Additionally—as if she wasn’t already cool enough— she was even one of the key founders of the Ronald McDonald House in 1974, helping give families of young cancer patients places to stay while their children received treatment. In 2011, Evans co-founded the St. James School in Philadelphia to serve some of the city’s most disadvantaged children and their families.

5. Rosalind Franklin

Rosalind Franklin, born in 1920, was a British biophysicist known for her revolutionary work discovering DNA and the famous “double helix structure,” as well as understanding X-rays and molecular structure. She was often spurned by the science community; once referred to as the “Dark Lady of DNA,” she even had her work copied and used by the famous James Watson and Francis Crick to claim the discovery of the double helix structure. Regardless, Franklin pushed on through the world of science, pioneering the study of tobacco RNA before her death from ovarian cancer when she was only 37.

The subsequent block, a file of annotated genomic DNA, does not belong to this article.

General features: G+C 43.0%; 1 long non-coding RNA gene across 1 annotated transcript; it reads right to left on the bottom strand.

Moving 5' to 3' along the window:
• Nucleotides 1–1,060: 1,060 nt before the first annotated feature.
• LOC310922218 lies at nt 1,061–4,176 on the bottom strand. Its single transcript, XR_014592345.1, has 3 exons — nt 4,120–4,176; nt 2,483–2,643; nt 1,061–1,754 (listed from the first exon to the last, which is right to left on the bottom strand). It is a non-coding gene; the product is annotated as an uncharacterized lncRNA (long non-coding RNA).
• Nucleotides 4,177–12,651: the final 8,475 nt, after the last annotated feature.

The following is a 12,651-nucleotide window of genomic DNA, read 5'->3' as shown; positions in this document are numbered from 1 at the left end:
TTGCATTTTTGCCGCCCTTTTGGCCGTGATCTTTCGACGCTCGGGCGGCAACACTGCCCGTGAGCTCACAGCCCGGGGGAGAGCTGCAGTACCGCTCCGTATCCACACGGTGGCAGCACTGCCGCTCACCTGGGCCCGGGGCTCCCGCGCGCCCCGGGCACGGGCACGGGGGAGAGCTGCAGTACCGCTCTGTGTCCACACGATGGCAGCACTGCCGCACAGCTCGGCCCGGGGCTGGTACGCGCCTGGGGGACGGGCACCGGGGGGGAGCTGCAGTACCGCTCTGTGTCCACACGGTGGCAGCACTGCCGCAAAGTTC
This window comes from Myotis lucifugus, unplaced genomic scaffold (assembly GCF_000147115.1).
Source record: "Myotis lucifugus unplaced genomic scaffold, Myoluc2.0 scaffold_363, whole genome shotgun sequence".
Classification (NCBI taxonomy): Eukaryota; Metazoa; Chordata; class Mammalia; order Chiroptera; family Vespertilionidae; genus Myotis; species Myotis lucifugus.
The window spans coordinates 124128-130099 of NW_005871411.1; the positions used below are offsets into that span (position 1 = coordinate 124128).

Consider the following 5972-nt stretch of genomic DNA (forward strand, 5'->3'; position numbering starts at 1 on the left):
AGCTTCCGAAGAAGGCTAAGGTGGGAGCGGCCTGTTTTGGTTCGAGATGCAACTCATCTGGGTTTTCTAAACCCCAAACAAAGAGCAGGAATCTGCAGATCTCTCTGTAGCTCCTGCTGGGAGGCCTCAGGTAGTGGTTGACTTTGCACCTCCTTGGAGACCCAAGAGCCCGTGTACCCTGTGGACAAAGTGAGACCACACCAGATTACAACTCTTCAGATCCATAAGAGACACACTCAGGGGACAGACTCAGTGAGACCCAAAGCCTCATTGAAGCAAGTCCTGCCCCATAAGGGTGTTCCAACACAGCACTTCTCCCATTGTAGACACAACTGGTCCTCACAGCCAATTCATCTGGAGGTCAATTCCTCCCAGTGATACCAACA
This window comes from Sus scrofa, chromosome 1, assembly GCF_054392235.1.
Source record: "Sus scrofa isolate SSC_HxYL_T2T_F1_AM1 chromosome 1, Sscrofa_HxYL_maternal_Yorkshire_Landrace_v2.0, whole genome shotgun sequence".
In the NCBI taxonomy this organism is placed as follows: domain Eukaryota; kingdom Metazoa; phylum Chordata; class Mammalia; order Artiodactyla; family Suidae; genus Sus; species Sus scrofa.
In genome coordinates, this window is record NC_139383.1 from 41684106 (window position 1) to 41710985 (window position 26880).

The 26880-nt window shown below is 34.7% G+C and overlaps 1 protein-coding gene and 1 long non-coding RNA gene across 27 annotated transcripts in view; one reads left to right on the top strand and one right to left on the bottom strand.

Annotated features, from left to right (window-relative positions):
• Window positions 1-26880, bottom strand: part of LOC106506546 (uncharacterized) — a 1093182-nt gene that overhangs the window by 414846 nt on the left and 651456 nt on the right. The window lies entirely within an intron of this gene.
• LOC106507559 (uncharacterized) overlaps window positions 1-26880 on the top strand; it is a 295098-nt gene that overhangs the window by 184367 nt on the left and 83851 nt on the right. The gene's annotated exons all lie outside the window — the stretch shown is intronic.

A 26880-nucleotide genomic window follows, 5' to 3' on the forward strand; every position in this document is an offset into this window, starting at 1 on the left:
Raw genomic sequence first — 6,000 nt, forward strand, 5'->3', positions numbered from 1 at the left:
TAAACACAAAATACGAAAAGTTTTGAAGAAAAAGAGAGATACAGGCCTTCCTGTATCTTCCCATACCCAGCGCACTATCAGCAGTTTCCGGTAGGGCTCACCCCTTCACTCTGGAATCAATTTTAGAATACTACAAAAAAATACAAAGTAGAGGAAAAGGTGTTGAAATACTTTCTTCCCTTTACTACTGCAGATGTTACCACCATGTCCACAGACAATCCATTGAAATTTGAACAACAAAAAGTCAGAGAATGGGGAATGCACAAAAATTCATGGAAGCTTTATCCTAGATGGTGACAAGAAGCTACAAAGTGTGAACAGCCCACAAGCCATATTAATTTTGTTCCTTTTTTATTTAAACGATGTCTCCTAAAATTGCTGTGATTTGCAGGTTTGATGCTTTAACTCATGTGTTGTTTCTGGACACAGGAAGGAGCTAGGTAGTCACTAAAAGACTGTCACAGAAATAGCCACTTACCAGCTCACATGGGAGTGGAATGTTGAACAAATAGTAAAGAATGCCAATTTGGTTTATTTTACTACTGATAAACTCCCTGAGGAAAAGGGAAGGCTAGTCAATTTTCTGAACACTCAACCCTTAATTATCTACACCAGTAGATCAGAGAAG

6. Dr. Rita Levi-Montalcini

One of the most prominent neurobiologists of all times, Rita Levi-Montalcini was born in 1909 and went on to discover the Nerve Growth Factor, the protein that determines cell growth due to stimulated nerve tissue. While these words mean little to the average, non-sciency person, this discovery opened up the world of neurobiology and neurocognitive sciences to researchers who do understand these words.